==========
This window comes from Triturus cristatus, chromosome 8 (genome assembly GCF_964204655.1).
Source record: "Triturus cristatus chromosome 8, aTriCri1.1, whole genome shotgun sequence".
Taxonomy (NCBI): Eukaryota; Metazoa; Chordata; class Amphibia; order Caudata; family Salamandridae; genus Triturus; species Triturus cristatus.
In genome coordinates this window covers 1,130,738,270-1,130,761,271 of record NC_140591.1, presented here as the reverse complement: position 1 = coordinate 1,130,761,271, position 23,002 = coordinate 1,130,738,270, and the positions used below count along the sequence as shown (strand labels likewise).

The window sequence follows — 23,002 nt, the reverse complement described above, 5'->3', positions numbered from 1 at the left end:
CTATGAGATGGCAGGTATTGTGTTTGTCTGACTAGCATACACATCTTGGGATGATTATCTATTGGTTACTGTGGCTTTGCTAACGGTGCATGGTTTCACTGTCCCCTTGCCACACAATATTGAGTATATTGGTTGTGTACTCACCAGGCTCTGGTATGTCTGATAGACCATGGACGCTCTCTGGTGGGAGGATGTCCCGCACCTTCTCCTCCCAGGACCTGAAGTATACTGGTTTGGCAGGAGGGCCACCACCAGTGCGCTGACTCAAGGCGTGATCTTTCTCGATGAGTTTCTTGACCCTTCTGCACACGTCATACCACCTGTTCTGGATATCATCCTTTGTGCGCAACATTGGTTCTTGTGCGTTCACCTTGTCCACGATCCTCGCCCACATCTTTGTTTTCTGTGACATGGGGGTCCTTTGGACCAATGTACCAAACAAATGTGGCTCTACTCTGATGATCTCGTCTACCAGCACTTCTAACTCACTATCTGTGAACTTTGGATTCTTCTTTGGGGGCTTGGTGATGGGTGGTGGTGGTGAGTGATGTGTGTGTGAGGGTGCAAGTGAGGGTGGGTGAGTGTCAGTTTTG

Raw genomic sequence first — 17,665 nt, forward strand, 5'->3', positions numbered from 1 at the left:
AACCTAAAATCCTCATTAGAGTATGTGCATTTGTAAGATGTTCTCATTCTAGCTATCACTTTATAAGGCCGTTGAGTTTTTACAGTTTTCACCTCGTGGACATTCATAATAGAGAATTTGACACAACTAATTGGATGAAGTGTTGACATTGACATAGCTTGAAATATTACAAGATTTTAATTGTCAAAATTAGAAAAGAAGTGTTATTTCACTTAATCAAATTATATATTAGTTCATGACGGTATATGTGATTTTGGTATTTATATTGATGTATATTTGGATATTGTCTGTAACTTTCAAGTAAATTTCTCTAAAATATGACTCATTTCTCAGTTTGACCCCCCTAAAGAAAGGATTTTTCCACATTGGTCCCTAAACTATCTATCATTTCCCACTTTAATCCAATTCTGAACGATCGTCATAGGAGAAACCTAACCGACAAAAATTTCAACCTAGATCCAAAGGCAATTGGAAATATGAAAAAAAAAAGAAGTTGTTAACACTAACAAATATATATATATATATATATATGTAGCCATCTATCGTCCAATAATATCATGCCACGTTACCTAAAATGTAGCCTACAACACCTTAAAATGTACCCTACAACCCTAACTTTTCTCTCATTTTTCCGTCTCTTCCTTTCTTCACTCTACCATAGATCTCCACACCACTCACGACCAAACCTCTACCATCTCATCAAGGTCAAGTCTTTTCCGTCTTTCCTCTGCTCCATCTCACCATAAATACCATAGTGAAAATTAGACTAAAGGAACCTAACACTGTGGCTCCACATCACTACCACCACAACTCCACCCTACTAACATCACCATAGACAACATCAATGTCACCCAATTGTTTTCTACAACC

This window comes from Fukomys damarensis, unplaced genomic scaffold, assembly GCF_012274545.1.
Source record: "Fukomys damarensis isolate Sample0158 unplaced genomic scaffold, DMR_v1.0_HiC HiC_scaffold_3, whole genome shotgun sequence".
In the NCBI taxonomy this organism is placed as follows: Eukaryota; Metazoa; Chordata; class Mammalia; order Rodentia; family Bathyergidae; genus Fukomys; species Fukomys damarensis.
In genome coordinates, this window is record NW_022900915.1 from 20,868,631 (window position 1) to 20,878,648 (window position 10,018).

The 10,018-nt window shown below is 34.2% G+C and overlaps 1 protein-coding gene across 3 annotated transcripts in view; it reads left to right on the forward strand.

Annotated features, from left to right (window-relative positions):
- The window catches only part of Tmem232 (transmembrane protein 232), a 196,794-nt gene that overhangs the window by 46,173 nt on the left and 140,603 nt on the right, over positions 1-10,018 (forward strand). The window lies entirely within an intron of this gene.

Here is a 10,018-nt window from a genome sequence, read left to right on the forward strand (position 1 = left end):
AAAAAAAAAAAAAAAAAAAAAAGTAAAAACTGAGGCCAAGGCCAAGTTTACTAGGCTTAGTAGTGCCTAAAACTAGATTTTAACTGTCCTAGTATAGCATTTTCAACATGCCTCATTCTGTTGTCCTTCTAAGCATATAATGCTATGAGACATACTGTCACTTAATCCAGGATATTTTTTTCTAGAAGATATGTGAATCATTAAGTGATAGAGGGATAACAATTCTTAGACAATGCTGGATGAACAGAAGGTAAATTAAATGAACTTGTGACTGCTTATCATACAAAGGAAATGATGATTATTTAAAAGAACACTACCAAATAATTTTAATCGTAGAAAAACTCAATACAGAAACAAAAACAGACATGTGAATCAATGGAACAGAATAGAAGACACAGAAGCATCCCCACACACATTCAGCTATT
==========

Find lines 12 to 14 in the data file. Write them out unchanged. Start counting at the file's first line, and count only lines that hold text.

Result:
In genome coordinates, this window is record NW_022900915.1 from 20,868,631 (window position 1) to 20,878,648 (window position 10,018).

The 10,018-nt window shown below is 34.2% G+C and overlaps 1 protein-coding gene across 3 annotated transcripts in view; it reads left to right on the forward strand.

Annotated features, from left to right (window-relative positions):